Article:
It was in November of 1997 that a couple of guys named Gary and Harry scraped together a few dollars and opened a little pub with a big British attitude in downtown Plymouth. As the BBC’s 20th anniversary approaches, we find ourselves reflecting on the major events of the world. Well, maybe not major, exactly; more like mildly noteworthy.
1997: We were too busy launching the BBC to notice much else, but as the tunes cranked mid-renovation, Hanson’s “MMMBop” was unfortunately inescapable, and we wanted LeAnn Rimes to finally find the answer to her epic question, “How Do I Live”.
1998: The world was introduced to a woman named Monica Lewinsky; Gap’s navy blue dress entered the halls of infamy.
1999: Bill Clinton managed to skirt the Lewinsky scandal when he was acquitted of perjury charges; Y2K turned out to be much ado about nothing; Barbie built her Dream House, and SpongeBob SquarePants made his debut.
2000: Vermont residents proved themselves anything but staid New Englanders when they legalized same-sex unions; Bill Gates stunned the tech world when he resigned as CEO of Microsoft.
2001: It was a year of fantasy at the box office with Shrek, Harry Potter, Lord of the Rings, The Mummy, Jurassic Park III, and Mark Wahlberg’s inexplicable Planet of the Apes coming in as the highest grossing films.
2002: Harry and Gandalf continued to rule at the box office as they showed up in much-hyped sequels; corporate America ruled the bankruptcy courts with Kmart and United Airlines filing for protection.
2003: Tens of thousands of bikers gathered in Milwaukee to herald the 100th anniversary of Harley Davidson; Arnold went from terminator to “govern-ator” when he was elected governor of California.
2004: The Red Sox broke the curse of the Bambino. ‘Nuf said.
2005: Disneyland marked a milestone as it celebrated 50 years at the happiest place on Earth; Harry Potter was back at the box office, joined by King Kong and Batman.
2006: Google continued its path to world domination when it bought YouTube; Barry Bonds allegedly broke Babe Ruth’s homerun record.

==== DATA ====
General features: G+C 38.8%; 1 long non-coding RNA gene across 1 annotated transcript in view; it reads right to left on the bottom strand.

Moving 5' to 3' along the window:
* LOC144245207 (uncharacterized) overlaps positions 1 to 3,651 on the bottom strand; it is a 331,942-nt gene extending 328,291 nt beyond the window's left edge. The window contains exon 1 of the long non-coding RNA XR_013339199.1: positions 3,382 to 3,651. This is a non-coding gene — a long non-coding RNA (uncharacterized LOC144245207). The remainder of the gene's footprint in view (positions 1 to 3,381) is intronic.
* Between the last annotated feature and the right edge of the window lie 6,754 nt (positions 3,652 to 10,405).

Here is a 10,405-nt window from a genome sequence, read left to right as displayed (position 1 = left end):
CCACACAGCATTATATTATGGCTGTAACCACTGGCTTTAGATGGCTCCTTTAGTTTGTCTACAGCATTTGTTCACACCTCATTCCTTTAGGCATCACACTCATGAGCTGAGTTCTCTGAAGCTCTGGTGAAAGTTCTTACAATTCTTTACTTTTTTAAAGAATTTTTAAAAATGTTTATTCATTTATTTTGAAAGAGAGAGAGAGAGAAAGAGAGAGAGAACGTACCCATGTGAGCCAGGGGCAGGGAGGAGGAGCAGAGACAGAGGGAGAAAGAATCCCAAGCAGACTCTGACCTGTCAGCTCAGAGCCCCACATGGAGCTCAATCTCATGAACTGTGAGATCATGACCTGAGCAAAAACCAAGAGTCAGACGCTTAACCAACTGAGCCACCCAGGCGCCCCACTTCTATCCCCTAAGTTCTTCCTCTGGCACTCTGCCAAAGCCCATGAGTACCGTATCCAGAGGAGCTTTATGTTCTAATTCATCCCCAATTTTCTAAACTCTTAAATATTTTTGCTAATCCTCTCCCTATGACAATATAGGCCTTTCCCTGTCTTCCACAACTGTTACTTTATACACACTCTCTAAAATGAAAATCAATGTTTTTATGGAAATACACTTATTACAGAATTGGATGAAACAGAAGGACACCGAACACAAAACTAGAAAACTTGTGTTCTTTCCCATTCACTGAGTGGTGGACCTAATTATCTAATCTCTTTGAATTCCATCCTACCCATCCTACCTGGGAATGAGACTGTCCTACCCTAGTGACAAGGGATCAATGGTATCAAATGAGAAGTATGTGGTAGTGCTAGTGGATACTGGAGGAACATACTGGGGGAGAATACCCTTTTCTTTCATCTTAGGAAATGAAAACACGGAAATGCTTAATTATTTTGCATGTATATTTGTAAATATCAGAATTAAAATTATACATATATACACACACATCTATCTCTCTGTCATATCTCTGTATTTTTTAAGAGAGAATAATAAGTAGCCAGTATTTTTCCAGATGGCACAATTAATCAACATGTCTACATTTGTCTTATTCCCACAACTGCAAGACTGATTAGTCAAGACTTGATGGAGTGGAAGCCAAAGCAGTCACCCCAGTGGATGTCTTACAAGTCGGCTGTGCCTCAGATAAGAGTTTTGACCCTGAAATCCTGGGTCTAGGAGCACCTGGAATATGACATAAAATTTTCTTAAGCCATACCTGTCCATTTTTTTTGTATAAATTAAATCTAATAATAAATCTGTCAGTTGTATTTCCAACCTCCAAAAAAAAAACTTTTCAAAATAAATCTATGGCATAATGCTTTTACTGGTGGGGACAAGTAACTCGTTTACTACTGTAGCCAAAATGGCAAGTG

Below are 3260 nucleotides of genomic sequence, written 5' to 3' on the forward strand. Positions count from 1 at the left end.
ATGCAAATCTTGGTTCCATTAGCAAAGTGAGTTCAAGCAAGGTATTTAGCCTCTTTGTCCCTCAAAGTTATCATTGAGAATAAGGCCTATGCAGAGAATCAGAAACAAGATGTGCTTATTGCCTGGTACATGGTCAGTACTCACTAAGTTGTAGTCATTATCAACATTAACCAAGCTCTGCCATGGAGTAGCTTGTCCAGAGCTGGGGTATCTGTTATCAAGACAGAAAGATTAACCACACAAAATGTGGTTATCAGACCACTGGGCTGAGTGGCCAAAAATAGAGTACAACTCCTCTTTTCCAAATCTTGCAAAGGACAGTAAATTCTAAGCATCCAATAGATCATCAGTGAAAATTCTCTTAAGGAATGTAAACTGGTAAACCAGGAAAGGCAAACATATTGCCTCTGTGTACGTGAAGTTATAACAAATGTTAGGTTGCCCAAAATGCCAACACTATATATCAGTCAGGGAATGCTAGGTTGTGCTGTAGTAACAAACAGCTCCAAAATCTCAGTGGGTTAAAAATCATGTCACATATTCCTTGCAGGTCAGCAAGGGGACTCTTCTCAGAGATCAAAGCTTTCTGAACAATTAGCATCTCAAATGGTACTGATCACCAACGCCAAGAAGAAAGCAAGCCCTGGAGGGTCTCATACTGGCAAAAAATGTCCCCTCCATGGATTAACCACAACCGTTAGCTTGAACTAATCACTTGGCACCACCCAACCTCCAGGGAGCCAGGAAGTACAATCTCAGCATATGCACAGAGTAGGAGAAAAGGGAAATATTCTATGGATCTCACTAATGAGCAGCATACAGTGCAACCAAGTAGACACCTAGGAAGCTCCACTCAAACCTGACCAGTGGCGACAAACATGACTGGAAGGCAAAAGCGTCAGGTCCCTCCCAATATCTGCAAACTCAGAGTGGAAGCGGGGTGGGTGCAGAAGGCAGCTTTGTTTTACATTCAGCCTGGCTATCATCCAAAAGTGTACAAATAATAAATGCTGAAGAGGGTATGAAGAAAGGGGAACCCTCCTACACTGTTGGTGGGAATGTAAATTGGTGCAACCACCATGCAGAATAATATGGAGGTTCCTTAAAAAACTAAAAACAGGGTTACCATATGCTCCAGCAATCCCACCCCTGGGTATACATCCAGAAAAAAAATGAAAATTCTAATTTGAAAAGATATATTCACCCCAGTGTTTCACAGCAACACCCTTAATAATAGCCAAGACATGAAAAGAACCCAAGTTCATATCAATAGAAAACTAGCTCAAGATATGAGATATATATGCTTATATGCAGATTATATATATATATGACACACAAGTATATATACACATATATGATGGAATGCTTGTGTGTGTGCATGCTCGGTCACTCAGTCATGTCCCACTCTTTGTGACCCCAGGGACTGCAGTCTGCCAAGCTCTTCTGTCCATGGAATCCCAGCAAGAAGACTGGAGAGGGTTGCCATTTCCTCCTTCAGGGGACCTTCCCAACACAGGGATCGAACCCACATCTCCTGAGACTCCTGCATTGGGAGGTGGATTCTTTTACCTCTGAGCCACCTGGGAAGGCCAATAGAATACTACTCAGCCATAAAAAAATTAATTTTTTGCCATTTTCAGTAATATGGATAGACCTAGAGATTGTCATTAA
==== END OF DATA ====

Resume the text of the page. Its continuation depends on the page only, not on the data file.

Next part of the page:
2007: For better or worse, the world as we know it changed when Steve Jobs debuted the iPhone.
2008: We’ve got nothing good to say about ’08, as banking scandals pummeled the global economy in a recession; insult was added to injury as we were forced to watch reruns when Hollywood screenwriters went on strike.
2009: It was a year of miracles as the U.S. elected an African American to the highest office in the land and Chesley “Sully” Sullenberger crash landed a plane on the Hudson River, and everyone lived to tell about it.
2010: Health care in the U.S. made a major change as ObamaCare became law; Justin Bieber emerged from the dark corners of YouTube as he began to climb the charts with his cotton candy pop music.
2011: The world lost a visionary when Steve Jobs died; as the recession continued, a grassroots effort to protest income inequality was born as Wall Street found itself occupied.
2012: Marvel’s The Avengers was the superhero of the box office as it shattered all previous records; Bruno Mars went from relative unknown to superstar with an epic performance at the Grammys.
2013: F. Scott Fitzgerald’s The Great Gatsby found a new generation of fans as the Baz Luhrmann-directed movie premiered with a thumping Jay-Z soundtrack; Lance Armstrong fell from grace in a tour de farce when he admitted to doping.
2014: “Upskirting” became a word when Massachusetts made it illegal to photograph up a woman’s skirt (we needed a law for that?!); a guy named Bubba won the Masters; our beloved Mork made his departure from Earth far too early.
2015: Adele said “Hello” to the world and Bruno Mars waxed philosophical about Michelle Pfeiffer, Saint Laurent, and Skippy.
2016: Massachusetts native Meghan Trainer rode “All About That Bass” to the top of the charts while Matt Damon took a spaceship to Mars; Tom Brady spent quality time at the 2nd District U.S. Circuit Court of Appeals discussing balls.
2017: The Super Bowl: take that, Roger Goodell. ‘Nuf said.